[Openstack] IPv6 and Liberty (or Mitaka).
simon.leinen at switch.ch
Sun Oct 30 21:25:05 UTC 2016
Ken D'Ambrosio writes:
> Hey, all. I have a Liberty cloud, and decided for the heck of it to
> start dipping my toe into IPv6. I do have some confusion, however. I
> can choose between SLAAC, DHCPv6 stateful and DHCPv6 stateless -- and
> I see some writeups on what they do, but I don't understand what
> differentiates them. As far as I can tell, they all do pretty much
> the same thing, just with different pieces doing different things.
> E.g., the chart, found here
> -- page down a little) shows those three options, but it isn't clear:
> * How to configure the elements involved
> * What they exactly do (e.g., "optional info"? What's that?)
> * Why there even *are* different choices. Do they offer functionally
> different results?
SLAAC and DHCPv6-stateless use the same mechanism (SLAAC) to provide
instances with IPv6 addresses. The only difference between them is that
with DHCPv6-stateless, the instance can also use DHCPv6 requests to get
other information such as nameserver addresses etc. So choosing between
SLAAC and DHCPv6-stateless, I would always prefer DHCPv6-stateless -
it's a strict superset in terms of functionality, and I don't see any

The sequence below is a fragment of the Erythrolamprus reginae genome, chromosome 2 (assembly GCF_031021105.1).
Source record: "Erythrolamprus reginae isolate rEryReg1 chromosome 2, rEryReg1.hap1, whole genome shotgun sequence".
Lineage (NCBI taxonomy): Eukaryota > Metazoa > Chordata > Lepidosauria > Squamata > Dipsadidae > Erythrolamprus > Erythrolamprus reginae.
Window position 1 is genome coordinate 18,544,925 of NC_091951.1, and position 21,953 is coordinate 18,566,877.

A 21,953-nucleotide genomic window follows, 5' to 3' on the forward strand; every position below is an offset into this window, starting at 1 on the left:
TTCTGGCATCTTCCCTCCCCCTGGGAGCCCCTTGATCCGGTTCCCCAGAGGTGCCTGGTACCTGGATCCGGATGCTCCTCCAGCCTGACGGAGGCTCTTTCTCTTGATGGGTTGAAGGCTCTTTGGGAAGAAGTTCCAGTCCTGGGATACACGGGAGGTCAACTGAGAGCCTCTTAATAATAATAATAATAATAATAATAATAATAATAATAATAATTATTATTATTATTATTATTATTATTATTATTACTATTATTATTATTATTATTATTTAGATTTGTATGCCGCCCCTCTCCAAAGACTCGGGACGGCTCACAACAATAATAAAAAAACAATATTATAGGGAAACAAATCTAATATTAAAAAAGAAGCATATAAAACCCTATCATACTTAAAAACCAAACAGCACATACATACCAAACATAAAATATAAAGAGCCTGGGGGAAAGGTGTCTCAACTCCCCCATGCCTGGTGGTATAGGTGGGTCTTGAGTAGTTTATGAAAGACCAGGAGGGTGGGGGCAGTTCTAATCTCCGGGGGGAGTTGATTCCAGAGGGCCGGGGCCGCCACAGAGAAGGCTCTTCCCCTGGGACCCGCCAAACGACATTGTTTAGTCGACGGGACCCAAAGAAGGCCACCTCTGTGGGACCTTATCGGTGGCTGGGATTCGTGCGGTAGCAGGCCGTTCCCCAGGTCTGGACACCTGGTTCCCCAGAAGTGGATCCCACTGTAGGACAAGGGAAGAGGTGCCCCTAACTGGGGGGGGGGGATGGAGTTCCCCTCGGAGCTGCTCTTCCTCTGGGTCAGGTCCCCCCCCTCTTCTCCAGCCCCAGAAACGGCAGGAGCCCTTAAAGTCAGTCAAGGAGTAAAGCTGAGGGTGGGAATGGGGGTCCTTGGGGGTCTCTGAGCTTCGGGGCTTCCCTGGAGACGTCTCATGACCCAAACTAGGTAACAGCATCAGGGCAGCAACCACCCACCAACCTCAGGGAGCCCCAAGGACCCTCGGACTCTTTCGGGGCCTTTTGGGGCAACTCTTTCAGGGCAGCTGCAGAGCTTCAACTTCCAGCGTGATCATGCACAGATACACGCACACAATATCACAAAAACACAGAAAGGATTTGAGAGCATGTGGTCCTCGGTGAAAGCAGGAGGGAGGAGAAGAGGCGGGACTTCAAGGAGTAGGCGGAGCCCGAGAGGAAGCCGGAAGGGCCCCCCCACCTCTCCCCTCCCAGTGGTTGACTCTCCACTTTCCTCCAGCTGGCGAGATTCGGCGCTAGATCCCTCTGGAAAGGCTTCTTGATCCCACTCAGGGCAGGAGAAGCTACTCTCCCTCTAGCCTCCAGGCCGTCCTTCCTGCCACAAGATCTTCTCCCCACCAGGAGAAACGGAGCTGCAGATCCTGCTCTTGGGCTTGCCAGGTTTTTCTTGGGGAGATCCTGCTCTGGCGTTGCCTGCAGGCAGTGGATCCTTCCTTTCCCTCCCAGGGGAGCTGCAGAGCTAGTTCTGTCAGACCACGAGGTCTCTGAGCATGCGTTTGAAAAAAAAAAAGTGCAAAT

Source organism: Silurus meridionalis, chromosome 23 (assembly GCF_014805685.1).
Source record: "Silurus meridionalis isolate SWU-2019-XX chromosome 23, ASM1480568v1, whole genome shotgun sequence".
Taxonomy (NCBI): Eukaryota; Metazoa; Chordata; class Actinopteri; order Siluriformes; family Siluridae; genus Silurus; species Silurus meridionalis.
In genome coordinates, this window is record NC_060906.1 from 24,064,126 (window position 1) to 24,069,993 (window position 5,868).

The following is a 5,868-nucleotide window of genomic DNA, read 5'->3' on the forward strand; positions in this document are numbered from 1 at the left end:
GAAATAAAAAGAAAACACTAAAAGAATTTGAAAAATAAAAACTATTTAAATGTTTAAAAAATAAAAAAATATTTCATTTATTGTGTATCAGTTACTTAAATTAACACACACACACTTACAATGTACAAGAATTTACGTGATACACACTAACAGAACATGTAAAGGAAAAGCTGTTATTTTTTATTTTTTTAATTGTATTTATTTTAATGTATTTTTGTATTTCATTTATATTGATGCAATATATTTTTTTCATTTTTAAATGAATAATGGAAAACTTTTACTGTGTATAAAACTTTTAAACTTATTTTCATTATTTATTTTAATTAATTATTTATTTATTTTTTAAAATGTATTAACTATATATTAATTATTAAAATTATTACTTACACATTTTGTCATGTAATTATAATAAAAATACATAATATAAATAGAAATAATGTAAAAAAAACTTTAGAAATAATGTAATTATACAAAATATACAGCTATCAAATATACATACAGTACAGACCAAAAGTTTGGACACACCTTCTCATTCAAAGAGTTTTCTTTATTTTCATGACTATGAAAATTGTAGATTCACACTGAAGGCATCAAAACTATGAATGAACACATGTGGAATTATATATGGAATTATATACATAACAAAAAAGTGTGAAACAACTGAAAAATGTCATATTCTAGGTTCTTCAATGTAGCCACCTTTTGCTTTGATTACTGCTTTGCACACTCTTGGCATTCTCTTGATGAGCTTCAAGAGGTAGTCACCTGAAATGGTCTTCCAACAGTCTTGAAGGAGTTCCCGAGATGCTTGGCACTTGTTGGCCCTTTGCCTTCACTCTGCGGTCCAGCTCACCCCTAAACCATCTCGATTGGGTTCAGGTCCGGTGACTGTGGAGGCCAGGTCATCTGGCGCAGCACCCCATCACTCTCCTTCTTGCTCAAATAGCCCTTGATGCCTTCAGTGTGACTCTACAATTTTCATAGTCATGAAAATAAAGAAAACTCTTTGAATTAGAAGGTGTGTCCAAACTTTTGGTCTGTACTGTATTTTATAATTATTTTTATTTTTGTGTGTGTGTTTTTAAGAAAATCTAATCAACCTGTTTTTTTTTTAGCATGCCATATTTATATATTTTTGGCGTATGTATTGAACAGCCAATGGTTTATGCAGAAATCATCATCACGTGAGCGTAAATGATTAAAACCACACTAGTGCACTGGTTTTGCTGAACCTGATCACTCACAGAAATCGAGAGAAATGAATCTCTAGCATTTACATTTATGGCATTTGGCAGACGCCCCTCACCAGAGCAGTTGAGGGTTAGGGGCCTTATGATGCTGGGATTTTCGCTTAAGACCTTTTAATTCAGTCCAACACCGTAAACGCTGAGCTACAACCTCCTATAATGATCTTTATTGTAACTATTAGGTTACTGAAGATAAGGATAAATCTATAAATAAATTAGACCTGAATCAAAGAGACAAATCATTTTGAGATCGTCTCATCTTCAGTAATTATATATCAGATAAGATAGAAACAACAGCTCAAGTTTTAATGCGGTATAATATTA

particular risks associated with it.
DHCPv6-stateful is a different beast: It will use DHCPv6 to give an
instance its IPv6 address. DHCPv6 actually fits OpenStack's model
better than SLAAC. Unfortunately, most GNU/Linux distributions don't
support Stateful DHCPv6 "out of the box".
Because we want our users to use unmodified operating systems images and
still get usable IPv6, we have grudgingly decided to go for
DHCPv6-stateless. For configuration information, see.
If you decide to go for DHCPv6-stateful, then here's a Web page that
explains how to enable it client-side for a variety of GNU/Linux
It would be nice if all systems honored the "M" (Managed) flag in Router
Advertisements and would use DHCPv6 if it is set, otherwise SLAAC.
> Any pointers would be much appreciated. While I was able to get a
> host up with IPv4/IPv6, I wish I understood more of what was going on
> behind the scenes.
Hope this helps,
 What I mean is this: OpenStack (Nova) sees it as part of its job to
control the IP address(es) that an instance uses. In IPv4 it uses
DHCP (always did). DHCP assigns complete addresses - which are
under control of OpenStack. In IPv6, stateful DHCPv6 would be the
SLAAC is different in that the node (instance) actually chooses its
address based on information it gets from the router. The most
common method is that the node uses an "EUI-64" address as the local
part (host ID) of the address. The EUI-64 is derived from the MAC
address by a fixed algorithm. This can work with OpenStack because
OpenStack controls the MAC addresses too, and can thus "guess" what
IPv6 address an instance will auto-configure on a given network.
You see how this is a little less straightforward than OpenStack
just *telling* the instance what IPv6 address it should use.
In practice, this breaks down when an instance uses other methods to
get the local part, for example "privacy addresses" according to RFC
4941. These will lead to conflicts with OpenStack's built-in
anti-spoofing filters. So such mechanisms need to be disabled when
SLAAC is used under OpenStack (including under "DHCPv6-stateless").
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